Minuend

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I have no problem with you caring for and supporting people with mental disabilities. I never said I did. Just don't force others to pay for the support of people that are only a burden on an already flailing society.
What about normal citizens having few or none friends become mentally damaged?

What about physical illness, comas etc?

What about people with depression/ anxiety who remain inside their houses unable to go out?

Where is the line drawn?
 

Hadoblado

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@Polaris
I never implied any sort of support for people that sit on the dole and make zero effort to contribute to the society that supports them. For these people, the welfare itself is decreasing their production AND costing other people money.

@Minuend
The line is drawn precisely where it naturally lays. The people incapable of or unwilling to do what it takes should be left to die, or more humanely euthanised. If nobody in society is willing to directly support them then why on Earth should they be supported by society? I have people that would fall into the category of being unable to support themselves who I would gladly support because to me they have value. I have no problem with anyone else voluntarily doing the same for those that they care for.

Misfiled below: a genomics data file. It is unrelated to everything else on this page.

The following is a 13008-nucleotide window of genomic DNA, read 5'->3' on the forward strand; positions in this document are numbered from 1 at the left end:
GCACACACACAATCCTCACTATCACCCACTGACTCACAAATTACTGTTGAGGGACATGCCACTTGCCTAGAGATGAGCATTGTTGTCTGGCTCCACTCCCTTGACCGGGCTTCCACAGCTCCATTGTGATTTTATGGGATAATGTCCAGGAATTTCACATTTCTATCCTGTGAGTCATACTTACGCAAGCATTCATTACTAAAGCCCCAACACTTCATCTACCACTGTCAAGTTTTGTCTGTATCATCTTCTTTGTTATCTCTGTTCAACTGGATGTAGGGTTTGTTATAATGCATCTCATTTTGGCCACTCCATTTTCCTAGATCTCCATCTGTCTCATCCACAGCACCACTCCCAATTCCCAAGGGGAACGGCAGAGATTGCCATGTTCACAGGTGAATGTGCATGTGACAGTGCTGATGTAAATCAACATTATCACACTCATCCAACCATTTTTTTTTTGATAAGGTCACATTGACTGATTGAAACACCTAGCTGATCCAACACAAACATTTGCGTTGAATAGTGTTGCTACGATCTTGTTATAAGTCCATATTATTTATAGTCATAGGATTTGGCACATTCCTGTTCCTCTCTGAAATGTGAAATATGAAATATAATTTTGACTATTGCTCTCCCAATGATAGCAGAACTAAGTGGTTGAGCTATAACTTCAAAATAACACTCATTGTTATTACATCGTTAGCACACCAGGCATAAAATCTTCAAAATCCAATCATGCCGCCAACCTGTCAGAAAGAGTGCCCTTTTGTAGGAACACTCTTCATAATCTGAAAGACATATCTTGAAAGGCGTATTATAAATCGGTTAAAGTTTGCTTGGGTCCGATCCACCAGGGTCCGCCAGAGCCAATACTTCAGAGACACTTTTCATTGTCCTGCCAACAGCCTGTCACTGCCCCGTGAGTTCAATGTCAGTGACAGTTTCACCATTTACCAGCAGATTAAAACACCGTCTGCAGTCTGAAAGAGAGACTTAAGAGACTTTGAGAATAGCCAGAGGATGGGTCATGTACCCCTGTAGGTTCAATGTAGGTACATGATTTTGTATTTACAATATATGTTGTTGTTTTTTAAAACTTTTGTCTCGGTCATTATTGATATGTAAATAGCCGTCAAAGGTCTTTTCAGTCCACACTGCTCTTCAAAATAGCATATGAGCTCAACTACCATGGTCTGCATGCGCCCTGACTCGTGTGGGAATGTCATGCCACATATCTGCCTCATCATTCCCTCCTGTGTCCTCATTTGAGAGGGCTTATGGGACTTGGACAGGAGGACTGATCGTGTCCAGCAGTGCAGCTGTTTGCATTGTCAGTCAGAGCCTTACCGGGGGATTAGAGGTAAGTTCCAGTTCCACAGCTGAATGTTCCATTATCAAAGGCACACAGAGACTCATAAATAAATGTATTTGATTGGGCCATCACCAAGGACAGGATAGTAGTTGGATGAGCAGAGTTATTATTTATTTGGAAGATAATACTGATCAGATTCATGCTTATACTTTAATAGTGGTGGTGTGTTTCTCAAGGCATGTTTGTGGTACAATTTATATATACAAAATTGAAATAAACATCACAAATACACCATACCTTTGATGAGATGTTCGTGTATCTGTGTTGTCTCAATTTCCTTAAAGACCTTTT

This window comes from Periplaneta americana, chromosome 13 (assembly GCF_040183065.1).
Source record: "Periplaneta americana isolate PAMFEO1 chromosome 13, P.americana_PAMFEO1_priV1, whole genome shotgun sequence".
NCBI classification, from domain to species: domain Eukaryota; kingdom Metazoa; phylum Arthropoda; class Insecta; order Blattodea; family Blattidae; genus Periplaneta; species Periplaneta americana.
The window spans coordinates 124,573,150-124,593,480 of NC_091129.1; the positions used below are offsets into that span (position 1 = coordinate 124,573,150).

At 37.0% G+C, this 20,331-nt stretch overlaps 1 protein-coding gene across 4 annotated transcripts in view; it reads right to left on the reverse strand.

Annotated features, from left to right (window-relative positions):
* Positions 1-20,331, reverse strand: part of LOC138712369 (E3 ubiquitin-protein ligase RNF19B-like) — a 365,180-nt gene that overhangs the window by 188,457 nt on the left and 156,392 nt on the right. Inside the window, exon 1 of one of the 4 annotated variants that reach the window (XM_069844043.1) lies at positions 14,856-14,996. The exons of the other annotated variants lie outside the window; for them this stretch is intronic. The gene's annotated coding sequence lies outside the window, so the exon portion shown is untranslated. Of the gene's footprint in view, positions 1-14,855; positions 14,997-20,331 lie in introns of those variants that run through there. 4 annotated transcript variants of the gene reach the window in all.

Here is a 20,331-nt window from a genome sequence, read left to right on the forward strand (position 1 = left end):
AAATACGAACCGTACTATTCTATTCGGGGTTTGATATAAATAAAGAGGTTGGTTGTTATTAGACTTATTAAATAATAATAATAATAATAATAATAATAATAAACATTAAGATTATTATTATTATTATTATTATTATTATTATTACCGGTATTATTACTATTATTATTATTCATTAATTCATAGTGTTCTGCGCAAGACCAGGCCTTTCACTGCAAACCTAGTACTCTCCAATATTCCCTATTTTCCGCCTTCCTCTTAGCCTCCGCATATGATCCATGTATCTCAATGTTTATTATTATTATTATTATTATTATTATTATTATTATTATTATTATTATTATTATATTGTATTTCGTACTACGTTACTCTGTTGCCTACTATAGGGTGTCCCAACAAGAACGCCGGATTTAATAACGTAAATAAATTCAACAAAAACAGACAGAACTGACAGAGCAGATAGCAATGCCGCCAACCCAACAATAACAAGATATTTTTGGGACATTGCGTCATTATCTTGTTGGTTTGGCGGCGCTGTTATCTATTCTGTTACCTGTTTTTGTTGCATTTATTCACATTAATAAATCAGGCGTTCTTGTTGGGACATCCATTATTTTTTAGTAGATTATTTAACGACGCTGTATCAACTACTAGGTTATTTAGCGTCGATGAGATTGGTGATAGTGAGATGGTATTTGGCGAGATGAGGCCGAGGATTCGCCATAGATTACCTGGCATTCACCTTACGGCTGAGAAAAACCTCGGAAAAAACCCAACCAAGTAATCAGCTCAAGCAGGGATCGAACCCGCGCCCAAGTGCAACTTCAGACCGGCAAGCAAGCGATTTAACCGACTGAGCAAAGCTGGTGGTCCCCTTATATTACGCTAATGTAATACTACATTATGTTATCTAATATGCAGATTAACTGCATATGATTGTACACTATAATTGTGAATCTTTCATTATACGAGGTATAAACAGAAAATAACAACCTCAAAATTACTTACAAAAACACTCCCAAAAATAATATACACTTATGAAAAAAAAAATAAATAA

Hawkeye

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Eradicating the diseased and disabled is logically sound. Ethically, it causes al-sorts of issues.

Funnily enough, Hitler's régime will kick in again if an "End of the World" disaster were to fall upon us.

It always amuses me how people don't connect the two when in essence they are identical. The best and brightest will have guaranteed seats in whatever protection scheme is developed.

Justifed by "it's not bad, we're saving humanity". - lolz
 

Polaris

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@Hadoblado

I am aware you didn't imply that, but the point I was making was similar to Minu's: Where does one draw the line? Do we need to define 'useless' or 'burden' first? Would you then also euthanase dole-recipients and the mentally ill? Ex-soldiers suffering from PTSD?

Who is going to make these decisions? There would have to be a governing system for this sort of practice.

I'm not opposed to anarchy, but to actively eradicate people according to values set by a government of sorts sounds like organised fascism.

Also: do people who are being subjected to this humane euthanasia get to have a voice in the decision? Otherwise it would be execution, not euthanasia.

Besides, there will always be people who are willing to support a system where the less capable (as per modern societal definitions) are supported....I just don't think the idea is realistic, but of course I understand this is your personal view.

In any case, I believe humans are capable of anything, given the opportunity and appropriate level of desperation. Add the stupidity of the masses and you have another Reich.

Hitler was just a mad dude, the scary part were the masses of humans that supported him.
 

Hawkeye

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Hitler was just a mad dude, the scary part were the masses of humans that supported him.
I wouldn't say mad. I'd just say unethical. His main objective makes perfect sense when attempting to better humanity from a physical (and mental) perspective.

His idea was by no means original.
 

Minuend